Unfortunately, I have now stopped receiving the bursary fee from my university since a decision was made to no longer give these out but I did benefit from it for the years it was in place. 


For most of us dental students, financial management is a difficulty. We are generally young adults who have for most of our lives to date been fortunate to rely on our parents/carers and schools for covering most of our daily living costs and needs. But now we are independent creatures away from home and having to pay for ourselves. This means we need to become more aware of what we choose to spend our money on. The daily living, i.e. maintenance costs are important to keep in mind as dental students in particular, given that the course lasts five years, for most of us. Fortunately, we can apply for a Maintenance Loan from Student Finance, i.e. from the government. The amount we are eligible to receive depends on different factors, so everyone will have different amounts. It is also worth highlighting that often these Maintenance Loans, whilst helpful, do not cover everything we need to enjoy a comfortable and fun student life.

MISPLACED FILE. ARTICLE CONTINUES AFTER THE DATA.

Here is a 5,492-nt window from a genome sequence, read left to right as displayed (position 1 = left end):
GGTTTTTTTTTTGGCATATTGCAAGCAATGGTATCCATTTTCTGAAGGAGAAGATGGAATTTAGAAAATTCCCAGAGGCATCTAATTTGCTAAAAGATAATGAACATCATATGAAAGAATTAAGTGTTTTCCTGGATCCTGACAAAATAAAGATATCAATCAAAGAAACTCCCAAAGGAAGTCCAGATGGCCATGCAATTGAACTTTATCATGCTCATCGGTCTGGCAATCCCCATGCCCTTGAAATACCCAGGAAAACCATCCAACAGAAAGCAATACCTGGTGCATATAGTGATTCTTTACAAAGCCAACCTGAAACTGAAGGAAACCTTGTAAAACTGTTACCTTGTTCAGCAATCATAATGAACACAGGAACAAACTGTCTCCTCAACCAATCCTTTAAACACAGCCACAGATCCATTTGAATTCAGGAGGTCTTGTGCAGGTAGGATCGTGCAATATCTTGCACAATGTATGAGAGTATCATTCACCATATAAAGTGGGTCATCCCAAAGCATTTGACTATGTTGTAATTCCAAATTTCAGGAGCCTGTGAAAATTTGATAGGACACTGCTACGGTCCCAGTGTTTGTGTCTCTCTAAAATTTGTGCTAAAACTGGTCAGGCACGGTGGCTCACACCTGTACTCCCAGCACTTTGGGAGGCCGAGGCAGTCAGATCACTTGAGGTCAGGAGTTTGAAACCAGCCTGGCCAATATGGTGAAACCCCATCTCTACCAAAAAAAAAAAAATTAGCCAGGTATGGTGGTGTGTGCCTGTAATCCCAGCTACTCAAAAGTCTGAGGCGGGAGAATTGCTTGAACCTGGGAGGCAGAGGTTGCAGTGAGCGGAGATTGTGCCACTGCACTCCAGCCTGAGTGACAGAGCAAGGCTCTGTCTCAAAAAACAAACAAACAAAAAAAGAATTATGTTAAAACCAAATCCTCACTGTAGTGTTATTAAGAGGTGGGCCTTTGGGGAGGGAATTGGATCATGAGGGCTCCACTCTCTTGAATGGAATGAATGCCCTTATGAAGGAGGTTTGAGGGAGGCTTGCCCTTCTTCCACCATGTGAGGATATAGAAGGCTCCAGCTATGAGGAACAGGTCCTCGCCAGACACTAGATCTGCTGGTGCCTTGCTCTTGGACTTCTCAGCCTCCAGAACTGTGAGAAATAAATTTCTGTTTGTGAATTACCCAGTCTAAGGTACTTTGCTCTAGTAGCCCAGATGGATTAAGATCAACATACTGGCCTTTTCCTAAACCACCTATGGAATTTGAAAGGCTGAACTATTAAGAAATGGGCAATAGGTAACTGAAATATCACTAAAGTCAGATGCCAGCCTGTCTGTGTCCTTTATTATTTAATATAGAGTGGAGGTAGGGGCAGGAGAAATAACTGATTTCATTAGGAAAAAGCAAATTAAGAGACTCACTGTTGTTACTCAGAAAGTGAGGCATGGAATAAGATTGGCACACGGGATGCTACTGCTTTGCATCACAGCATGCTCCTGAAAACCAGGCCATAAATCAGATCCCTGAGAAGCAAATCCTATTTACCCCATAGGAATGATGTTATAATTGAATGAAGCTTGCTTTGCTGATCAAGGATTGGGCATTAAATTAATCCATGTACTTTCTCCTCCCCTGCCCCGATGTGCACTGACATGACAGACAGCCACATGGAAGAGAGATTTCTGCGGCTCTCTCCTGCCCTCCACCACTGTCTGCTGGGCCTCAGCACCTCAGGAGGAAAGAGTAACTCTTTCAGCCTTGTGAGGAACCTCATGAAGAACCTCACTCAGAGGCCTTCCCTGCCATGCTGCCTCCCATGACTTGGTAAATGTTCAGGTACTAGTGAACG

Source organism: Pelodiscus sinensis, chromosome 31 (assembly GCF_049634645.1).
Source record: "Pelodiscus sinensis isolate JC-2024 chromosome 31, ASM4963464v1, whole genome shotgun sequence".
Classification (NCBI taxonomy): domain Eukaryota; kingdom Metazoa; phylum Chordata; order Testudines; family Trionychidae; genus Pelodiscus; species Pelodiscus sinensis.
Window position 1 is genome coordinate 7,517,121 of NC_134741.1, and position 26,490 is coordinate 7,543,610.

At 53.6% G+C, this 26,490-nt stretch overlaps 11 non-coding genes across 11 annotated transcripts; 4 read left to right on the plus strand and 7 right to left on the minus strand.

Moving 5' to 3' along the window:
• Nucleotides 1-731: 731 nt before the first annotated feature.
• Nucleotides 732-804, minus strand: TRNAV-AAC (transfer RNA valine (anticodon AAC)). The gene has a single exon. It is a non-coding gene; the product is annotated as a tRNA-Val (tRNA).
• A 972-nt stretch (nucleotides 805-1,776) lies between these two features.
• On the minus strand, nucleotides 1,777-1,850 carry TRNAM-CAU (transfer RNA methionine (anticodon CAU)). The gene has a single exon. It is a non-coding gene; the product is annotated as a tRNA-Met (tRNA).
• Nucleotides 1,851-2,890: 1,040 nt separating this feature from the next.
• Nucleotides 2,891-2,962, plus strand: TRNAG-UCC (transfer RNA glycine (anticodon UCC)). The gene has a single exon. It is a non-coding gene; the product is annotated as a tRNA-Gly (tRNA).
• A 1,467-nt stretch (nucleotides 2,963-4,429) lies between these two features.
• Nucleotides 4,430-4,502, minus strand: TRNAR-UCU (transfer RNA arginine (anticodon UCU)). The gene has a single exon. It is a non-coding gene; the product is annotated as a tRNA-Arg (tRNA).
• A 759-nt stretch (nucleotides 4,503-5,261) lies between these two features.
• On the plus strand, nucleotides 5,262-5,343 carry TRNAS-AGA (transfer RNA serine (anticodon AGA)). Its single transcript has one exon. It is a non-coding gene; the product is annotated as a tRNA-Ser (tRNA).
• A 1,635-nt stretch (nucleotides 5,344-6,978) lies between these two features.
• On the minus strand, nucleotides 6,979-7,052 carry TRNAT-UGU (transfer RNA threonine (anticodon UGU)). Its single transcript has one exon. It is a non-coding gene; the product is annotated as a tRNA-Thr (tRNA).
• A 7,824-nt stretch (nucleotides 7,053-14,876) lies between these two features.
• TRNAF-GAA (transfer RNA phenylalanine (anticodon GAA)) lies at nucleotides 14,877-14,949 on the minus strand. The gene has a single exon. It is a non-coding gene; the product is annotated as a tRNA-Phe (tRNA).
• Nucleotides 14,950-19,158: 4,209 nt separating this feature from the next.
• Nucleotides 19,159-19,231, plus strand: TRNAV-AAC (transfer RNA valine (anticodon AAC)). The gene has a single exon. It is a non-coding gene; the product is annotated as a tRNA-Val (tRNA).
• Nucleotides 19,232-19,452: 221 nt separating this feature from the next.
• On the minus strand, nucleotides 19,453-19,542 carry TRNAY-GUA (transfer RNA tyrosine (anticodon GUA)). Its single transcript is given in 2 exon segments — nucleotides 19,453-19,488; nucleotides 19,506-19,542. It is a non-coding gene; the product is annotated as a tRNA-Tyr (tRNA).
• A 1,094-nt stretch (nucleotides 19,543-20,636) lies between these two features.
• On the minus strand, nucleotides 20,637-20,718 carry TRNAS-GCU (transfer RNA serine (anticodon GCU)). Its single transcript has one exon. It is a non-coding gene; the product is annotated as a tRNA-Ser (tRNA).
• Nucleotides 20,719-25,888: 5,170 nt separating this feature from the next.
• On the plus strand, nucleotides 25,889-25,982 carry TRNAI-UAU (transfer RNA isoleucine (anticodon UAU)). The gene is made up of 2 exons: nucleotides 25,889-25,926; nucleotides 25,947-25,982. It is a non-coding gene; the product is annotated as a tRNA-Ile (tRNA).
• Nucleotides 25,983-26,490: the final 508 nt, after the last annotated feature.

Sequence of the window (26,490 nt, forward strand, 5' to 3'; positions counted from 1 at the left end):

When you apply for your Maintenance Loan, you will have the option to select how much money you’d like to receive annually, with a maximum upper limit set. This is good to know, because you have to remember that any money borrowed will need to be paid back eventually so don’t just choose the top amount available each year if you don’t necessarily need that much (i.e. if you will have your parents to help you etc). Personally, I had to apply for the absolute maximum that Student Finance England was willing to give me, otherwise I would not be able to afford it. Another important thing to know is that when you are applying for your Maintenance Loan, you can opt for the maximum threshold to be subject to means testing, which in other words means that you will share your parents’earnings and then Student Finance will factor this information in when deciding how much to offer you. This helps when you need extra money and your household income is low.